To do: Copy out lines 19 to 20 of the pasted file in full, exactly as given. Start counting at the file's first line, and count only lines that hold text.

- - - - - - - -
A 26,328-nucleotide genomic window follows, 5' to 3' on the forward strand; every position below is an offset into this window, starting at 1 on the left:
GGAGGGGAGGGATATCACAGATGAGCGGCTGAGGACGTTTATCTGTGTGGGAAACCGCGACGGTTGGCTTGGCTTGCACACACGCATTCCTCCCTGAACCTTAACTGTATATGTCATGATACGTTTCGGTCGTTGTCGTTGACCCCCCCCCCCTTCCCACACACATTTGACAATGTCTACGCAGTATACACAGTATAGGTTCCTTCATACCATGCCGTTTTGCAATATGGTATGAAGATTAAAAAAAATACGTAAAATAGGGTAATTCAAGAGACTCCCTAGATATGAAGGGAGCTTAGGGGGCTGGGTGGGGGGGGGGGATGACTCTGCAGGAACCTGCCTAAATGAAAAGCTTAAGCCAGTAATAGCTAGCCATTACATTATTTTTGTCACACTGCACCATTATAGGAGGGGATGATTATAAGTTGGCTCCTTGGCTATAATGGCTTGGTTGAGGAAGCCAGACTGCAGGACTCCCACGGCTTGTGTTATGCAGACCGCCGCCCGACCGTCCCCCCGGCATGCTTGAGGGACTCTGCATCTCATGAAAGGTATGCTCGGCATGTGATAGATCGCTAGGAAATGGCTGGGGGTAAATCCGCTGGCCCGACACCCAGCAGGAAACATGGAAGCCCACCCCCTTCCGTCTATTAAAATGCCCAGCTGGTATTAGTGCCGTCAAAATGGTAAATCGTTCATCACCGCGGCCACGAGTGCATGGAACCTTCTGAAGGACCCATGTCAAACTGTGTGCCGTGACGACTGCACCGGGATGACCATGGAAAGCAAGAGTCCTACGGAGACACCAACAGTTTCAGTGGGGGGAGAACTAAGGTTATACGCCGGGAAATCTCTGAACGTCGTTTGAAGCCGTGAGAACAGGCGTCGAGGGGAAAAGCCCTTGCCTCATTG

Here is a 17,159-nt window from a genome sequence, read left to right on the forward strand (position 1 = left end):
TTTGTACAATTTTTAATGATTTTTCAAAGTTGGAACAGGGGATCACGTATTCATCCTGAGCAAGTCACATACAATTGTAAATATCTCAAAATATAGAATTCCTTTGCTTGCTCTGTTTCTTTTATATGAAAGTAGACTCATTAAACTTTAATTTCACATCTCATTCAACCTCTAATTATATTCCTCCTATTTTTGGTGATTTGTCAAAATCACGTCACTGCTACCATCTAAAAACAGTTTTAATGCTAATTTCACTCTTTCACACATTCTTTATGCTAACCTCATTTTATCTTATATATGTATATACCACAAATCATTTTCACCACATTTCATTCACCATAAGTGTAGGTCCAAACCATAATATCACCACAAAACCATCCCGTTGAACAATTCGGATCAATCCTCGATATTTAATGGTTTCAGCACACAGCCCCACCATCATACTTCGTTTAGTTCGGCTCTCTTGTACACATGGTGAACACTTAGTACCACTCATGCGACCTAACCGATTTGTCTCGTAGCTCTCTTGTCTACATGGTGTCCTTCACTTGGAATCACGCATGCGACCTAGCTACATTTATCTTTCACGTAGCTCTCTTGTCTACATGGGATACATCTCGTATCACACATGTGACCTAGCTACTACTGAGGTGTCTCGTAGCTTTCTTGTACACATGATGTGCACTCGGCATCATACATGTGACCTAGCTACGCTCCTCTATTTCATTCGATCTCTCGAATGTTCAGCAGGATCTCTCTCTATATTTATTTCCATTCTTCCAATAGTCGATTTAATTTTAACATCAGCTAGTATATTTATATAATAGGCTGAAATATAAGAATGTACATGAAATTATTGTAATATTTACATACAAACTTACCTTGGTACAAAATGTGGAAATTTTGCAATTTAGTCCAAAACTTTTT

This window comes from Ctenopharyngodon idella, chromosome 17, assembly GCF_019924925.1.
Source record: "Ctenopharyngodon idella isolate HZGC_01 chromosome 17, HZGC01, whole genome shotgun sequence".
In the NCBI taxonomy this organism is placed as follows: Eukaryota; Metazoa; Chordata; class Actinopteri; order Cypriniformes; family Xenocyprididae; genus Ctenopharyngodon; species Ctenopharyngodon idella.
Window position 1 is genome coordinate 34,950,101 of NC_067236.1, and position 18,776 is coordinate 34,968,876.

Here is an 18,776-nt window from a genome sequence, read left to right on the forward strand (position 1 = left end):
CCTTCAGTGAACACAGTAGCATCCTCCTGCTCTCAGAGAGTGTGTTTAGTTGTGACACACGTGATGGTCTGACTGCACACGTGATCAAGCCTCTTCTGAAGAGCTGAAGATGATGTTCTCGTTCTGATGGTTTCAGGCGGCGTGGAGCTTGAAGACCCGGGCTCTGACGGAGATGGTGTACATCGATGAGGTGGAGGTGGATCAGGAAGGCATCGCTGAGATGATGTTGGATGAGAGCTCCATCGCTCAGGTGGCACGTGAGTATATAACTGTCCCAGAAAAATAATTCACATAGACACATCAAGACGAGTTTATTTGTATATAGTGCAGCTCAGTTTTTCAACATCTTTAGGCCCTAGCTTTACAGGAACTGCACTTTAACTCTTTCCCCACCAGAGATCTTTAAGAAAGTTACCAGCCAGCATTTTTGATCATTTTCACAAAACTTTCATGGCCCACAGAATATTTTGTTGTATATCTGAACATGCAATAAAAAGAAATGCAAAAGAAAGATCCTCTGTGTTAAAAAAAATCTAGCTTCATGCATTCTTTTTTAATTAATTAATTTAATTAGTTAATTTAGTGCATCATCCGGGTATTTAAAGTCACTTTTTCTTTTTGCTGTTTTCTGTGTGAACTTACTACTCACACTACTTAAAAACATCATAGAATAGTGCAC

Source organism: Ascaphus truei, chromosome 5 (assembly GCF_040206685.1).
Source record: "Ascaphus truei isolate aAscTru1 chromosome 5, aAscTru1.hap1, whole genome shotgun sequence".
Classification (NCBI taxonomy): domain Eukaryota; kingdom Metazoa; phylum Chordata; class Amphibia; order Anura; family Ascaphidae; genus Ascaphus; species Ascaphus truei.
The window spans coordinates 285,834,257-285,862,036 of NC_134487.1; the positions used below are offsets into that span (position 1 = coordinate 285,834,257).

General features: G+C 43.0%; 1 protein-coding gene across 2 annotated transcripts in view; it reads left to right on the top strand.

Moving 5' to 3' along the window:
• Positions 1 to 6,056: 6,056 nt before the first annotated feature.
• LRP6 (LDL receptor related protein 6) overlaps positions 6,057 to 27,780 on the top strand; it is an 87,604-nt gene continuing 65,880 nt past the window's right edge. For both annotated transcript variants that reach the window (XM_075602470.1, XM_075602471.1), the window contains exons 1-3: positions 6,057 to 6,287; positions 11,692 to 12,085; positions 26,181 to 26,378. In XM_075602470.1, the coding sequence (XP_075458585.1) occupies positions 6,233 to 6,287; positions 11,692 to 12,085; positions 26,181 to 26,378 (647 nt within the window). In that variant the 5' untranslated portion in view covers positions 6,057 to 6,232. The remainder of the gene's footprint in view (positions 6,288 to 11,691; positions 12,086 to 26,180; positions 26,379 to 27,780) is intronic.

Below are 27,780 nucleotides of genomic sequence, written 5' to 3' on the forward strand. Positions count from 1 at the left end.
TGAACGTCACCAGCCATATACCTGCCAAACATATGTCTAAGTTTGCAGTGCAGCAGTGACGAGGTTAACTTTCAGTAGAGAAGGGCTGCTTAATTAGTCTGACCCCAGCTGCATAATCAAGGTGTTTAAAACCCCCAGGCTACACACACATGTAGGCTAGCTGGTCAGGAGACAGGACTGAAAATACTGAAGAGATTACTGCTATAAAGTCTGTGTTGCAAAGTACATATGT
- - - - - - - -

Below are 27,780 nucleotides of genomic sequence, written 5' to 3' on the forward strand. Positions count from 1 at the left end.
TGAACGTCACCAGCCATATACCTGCCAAACATATGTCTAAGTTTGCAGTGCAGCAGTGACGAGGTTAACTTTCAGTAGAGAAGGGCTGCTTAATTAGTCTGACCCCAGCTGCATAATCAAGGTGTTTAAAACCCCCAGGCTACACACACATGTAGGCTAGCTGGTCAGGAGACAGGACTGAAAATACTGAAGAGATTACTGCTATAAAGTCTGTGTTGCAAAGTACATATGT